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Sao Paulo Medical Journal

Print version ISSN 1516-3180On-line version ISSN 1806-9460


MAGNANI, Karla Luciana  and  CATANEO, Antônio José Maria. Respiratory muscle strength in obese individuals and influence of upper-body fat distribution. Sao Paulo Med. J. [online]. 2007, vol.125, n.4, pp.215-219. ISSN 1516-3180.

CONTEXT AND OBJECTIVE: Pulmonary dysfunction in obese individuals may be associated with respiratory muscle impairment, and may be influenced by predominance of upper-body fat distribution. The objective of this study was to evaluate the strength of respiratory muscles in obese individuals and to analyze the influence of adipose tissue distribution. DESIGN AND SETTING: Cross-sectional study on the preoperative period prior to bariatric surgery. Research developed within the Postgraduate General Surgery Program, Faculdade de Medicina de Botucatu, Universidade Estadual Paulista (Unesp). METHOD: Respiratory muscle strength was quantifi ed by measuring maximum inspiratory and expiratory pressures (PImax and PEmax) in obese candidates for bariatric surgery. Adipose tissue distribution was assessed using the waisthip circumference ratio (WHR). PImax, PEmax and WHR were compared with normal reference values and also in groups with different body mass index (BMI). RESULTS: We evaluated 23 men and 76 women. All underwent PImax evaluation and 86 underwent PEmax. The mean BMI was 44.42 kg/m2. PImax and PEmax were within normal values; WHR showed that there was predominance of upper-body fat distribution; and there were no correlations among the variables studied. There was no signifi cant variance among the variables PImax, PEmax and WHR when the study population was divided into groups with different BMI. CONCLUSION: In the obese population studied, the excess weight did not result in impairment of respiratory muscle strength, and their predominant upper-body fat distribution also did not influence respiratory muscle strength.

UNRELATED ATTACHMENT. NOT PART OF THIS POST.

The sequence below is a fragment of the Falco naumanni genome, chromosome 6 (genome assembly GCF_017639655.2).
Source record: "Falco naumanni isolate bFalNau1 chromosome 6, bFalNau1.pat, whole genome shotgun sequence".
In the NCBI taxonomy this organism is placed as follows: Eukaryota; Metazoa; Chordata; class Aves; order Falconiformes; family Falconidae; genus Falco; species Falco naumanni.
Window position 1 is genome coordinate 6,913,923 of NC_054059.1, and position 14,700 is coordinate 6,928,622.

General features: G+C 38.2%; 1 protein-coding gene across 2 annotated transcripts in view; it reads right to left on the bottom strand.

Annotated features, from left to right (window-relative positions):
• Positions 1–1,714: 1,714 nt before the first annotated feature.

Keywords : Obesity; Respiratory muscles; Body constitution; Waist-hip ratio; Surgery.

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